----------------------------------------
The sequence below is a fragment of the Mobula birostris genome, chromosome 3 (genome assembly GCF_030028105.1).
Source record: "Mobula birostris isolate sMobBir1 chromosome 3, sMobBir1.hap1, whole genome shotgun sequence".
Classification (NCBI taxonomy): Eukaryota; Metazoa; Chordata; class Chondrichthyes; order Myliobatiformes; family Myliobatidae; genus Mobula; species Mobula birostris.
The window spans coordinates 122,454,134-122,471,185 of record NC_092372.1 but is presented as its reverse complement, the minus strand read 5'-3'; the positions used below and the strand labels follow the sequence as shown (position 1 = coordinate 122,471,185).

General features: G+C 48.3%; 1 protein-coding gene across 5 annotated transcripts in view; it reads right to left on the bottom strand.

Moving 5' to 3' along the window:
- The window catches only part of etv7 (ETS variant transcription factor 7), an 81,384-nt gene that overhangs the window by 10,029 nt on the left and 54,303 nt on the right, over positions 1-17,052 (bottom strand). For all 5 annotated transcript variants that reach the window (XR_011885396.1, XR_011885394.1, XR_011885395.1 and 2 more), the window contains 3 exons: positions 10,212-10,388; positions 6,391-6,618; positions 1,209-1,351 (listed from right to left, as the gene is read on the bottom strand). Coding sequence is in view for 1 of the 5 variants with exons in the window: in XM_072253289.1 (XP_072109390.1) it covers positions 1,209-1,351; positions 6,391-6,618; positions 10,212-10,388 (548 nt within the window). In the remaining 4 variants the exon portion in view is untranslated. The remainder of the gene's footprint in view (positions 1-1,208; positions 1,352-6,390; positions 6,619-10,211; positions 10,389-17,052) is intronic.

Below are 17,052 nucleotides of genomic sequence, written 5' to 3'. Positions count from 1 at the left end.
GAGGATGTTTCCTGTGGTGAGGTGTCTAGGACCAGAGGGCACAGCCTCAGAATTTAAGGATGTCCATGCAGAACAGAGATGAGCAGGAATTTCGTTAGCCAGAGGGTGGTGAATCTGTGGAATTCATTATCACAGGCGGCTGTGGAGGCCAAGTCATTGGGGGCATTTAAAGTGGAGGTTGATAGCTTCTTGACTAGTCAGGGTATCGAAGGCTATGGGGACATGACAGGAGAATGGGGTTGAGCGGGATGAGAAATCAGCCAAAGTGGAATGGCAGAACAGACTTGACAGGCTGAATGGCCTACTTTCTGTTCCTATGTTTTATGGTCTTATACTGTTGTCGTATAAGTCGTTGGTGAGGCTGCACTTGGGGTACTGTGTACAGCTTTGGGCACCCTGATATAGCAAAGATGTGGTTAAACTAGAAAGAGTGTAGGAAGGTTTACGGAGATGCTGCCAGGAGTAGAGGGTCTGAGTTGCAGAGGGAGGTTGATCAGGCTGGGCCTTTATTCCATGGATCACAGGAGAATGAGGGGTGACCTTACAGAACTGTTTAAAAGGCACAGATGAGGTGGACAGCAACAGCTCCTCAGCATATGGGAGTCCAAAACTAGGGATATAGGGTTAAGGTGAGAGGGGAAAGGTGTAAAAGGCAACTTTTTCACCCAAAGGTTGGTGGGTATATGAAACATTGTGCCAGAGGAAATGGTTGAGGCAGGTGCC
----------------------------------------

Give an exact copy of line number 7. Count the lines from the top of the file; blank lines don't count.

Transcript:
- The window catches only part of etv7 (ETS variant transcription factor 7), an 81,384-nt gene that overhangs the window by 10,029 nt on the left and 54,303 nt on the right, over positions 1-17,052 (bottom strand). For all 5 annotated transcript variants that reach the window (XR_011885396.1, XR_011885394.1, XR_011885395.1 and 2 more), the window contains 3 exons: positions 10,212-10,388; positions 6,391-6,618; positions 1,209-1,351 (listed from right to left, as the gene is read on the bottom strand). Coding sequence is in view for 1 of the 5 variants with exons in the window: in XM_072253289.1 (XP_072109390.1) it covers positions 1,209-1,351; positions 6,391-6,618; positions 10,212-10,388 (548 nt within the window). In the remaining 4 variants the exon portion in view is untranslated. The remainder of the gene's footprint in view (positions 1-1,208; positions 1,352-6,390; positions 6,619-10,211; positions 10,389-17,052) is intronic.